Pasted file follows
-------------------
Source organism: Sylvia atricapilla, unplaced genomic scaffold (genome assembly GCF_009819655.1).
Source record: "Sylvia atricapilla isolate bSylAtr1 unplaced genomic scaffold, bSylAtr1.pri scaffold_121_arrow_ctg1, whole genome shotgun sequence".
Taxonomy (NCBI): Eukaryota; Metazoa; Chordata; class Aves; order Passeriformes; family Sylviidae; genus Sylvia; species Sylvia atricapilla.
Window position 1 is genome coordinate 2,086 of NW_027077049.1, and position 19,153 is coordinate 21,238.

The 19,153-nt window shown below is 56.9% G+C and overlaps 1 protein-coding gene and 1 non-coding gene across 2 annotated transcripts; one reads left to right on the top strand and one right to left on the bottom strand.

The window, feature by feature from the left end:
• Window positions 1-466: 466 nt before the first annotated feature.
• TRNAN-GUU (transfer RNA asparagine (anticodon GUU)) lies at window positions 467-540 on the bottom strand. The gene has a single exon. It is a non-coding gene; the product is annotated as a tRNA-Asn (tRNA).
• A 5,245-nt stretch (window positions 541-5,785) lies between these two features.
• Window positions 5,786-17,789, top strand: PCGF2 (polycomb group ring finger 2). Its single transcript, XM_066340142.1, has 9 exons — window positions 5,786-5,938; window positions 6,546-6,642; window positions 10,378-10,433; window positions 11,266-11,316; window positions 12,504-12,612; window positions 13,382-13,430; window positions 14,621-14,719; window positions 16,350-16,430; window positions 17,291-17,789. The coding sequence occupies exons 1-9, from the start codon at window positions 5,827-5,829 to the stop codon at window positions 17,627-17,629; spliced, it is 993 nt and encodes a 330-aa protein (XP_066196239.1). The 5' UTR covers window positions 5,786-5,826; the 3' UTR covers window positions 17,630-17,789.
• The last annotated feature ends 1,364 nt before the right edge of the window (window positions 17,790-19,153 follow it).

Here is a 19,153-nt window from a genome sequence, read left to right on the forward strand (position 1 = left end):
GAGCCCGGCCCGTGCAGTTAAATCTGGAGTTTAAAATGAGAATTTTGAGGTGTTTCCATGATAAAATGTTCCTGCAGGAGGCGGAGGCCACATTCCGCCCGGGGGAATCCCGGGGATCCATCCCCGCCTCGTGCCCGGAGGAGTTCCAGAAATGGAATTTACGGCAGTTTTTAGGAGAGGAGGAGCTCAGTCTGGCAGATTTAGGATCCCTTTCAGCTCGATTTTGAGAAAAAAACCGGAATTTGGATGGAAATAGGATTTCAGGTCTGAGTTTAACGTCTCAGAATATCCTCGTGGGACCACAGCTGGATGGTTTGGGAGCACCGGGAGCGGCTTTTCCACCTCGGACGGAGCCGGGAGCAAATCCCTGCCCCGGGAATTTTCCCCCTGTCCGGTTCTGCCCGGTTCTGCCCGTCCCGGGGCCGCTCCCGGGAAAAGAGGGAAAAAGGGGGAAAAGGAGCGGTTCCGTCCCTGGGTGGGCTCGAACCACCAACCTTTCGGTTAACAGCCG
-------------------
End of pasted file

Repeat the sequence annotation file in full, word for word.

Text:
Source organism: Sylvia atricapilla, unplaced genomic scaffold (genome assembly GCF_009819655.1).
Source record: "Sylvia atricapilla isolate bSylAtr1 unplaced genomic scaffold, bSylAtr1.pri scaffold_121_arrow_ctg1, whole genome shotgun sequence".
Taxonomy (NCBI): Eukaryota; Metazoa; Chordata; class Aves; order Passeriformes; family Sylviidae; genus Sylvia; species Sylvia atricapilla.
Window position 1 is genome coordinate 2,086 of NW_027077049.1, and position 19,153 is coordinate 21,238.

The 19,153-nt window shown below is 56.9% G+C and overlaps 1 protein-coding gene and 1 non-coding gene across 2 annotated transcripts; one reads left to right on the top strand and one right to left on the bottom strand.

The window, feature by feature from the left end:
• Window positions 1-466: 466 nt before the first annotated feature.
• TRNAN-GUU (transfer RNA asparagine (anticodon GUU)) lies at window positions 467-540 on the bottom strand. The gene has a single exon. It is a non-coding gene; the product is annotated as a tRNA-Asn (tRNA).
• A 5,245-nt stretch (window positions 541-5,785) lies between these two features.
• Window positions 5,786-17,789, top strand: PCGF2 (polycomb group ring finger 2). Its single transcript, XM_066340142.1, has 9 exons — window positions 5,786-5,938; window positions 6,546-6,642; window positions 10,378-10,433; window positions 11,266-11,316; window positions 12,504-12,612; window positions 13,382-13,430; window positions 14,621-14,719; window positions 16,350-16,430; window positions 17,291-17,789. The coding sequence occupies exons 1-9, from the start codon at window positions 5,827-5,829 to the stop codon at window positions 17,627-17,629; spliced, it is 993 nt and encodes a 330-aa protein (XP_066196239.1). The 5' UTR covers window positions 5,786-5,826; the 3' UTR covers window positions 17,630-17,789.
• The last annotated feature ends 1,364 nt before the right edge of the window (window positions 17,790-19,153 follow it).

Here is a 19,153-nt window from a genome sequence, read left to right on the forward strand (position 1 = left end):
GAGCCCGGCCCGTGCAGTTAAATCTGGAGTTTAAAATGAGAATTTTGAGGTGTTTCCATGATAAAATGTTCCTGCAGGAGGCGGAGGCCACATTCCGCCCGGGGGAATCCCGGGGATCCATCCCCGCCTCGTGCCCGGAGGAGTTCCAGAAATGGAATTTACGGCAGTTTTTAGGAGAGGAGGAGCTCAGTCTGGCAGATTTAGGATCCCTTTCAGCTCGATTTTGAGAAAAAAACCGGAATTTGGATGGAAATAGGATTTCAGGTCTGAGTTTAACGTCTCAGAATATCCTCGTGGGACCACAGCTGGATGGTTTGGGAGCACCGGGAGCGGCTTTTCCACCTCGGACGGAGCCGGGAGCAAATCCCTGCCCCGGGAATTTTCCCCCTGTCCGGTTCTGCCCGGTTCTGCCCGTCCCGGGGCCGCTCCCGGGAAAAGAGGGAAAAAGGGGGAAAAGGAGCGGTTCCGTCCCTGGGTGGGCTCGAACCACCAACCTTTCGGTTAACAGCCG